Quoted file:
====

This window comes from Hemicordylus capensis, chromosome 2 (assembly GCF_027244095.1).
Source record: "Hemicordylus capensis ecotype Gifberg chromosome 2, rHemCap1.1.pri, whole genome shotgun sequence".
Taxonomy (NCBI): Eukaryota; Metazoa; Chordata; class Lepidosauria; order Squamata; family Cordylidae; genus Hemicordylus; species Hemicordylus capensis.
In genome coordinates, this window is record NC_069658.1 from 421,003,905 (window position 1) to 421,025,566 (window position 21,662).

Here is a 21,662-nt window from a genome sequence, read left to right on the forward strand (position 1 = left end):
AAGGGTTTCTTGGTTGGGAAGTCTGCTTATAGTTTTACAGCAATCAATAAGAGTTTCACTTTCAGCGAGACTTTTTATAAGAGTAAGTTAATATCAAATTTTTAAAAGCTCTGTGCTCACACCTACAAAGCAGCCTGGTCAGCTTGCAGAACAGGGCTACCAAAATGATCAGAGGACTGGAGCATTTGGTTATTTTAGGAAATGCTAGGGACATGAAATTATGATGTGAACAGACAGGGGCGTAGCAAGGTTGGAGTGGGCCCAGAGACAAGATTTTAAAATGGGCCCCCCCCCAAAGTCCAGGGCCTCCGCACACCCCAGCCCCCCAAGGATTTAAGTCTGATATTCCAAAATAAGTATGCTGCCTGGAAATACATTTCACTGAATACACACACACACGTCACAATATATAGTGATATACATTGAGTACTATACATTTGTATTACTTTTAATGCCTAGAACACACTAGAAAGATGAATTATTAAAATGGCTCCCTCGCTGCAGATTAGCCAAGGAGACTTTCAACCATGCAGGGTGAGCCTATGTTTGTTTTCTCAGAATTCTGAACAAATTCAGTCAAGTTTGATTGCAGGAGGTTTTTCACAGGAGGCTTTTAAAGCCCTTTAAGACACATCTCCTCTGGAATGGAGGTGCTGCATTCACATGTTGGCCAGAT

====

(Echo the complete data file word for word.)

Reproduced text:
This window comes from Hemicordylus capensis, chromosome 2 (assembly GCF_027244095.1).
Source record: "Hemicordylus capensis ecotype Gifberg chromosome 2, rHemCap1.1.pri, whole genome shotgun sequence".
Taxonomy (NCBI): Eukaryota; Metazoa; Chordata; class Lepidosauria; order Squamata; family Cordylidae; genus Hemicordylus; species Hemicordylus capensis.
In genome coordinates, this window is record NC_069658.1 from 421,003,905 (window position 1) to 421,025,566 (window position 21,662).

Here is a 21,662-nt window from a genome sequence, read left to right on the forward strand (position 1 = left end):
AAGGGTTTCTTGGTTGGGAAGTCTGCTTATAGTTTTACAGCAATCAATAAGAGTTTCACTTTCAGCGAGACTTTTTATAAGAGTAAGTTAATATCAAATTTTTAAAAGCTCTGTGCTCACACCTACAAAGCAGCCTGGTCAGCTTGCAGAACAGGGCTACCAAAATGATCAGAGGACTGGAGCATTTGGTTATTTTAGGAAATGCTAGGGACATGAAATTATGATGTGAACAGACAGGGGCGTAGCAAGGTTGGAGTGGGCCCAGAGACAAGATTTTAAAATGGGCCCCCCCCCAAAGTCCAGGGCCTCCGCACACCCCAGCCCCCCAAGGATTTAAGTCTGATATTCCAAAATAAGTATGCTGCCTGGAAATACATTTCACTGAATACACACACACACGTCACAATATATAGTGATATACATTGAGTACTATACATTTGTATTACTTTTAATGCCTAGAACACACTAGAAAGATGAATTATTAAAATGGCTCCCTCGCTGCAGATTAGCCAAGGAGACTTTCAACCATGCAGGGTGAGCCTATGTTTGTTTTCTCAGAATTCTGAACAAATTCAGTCAAGTTTGATTGCAGGAGGTTTTTCACAGGAGGCTTTTAAAGCCCTTTAAGACACATCTCCTCTGGAATGGAGGTGCTGCATTCACATGTTGGCCAGAT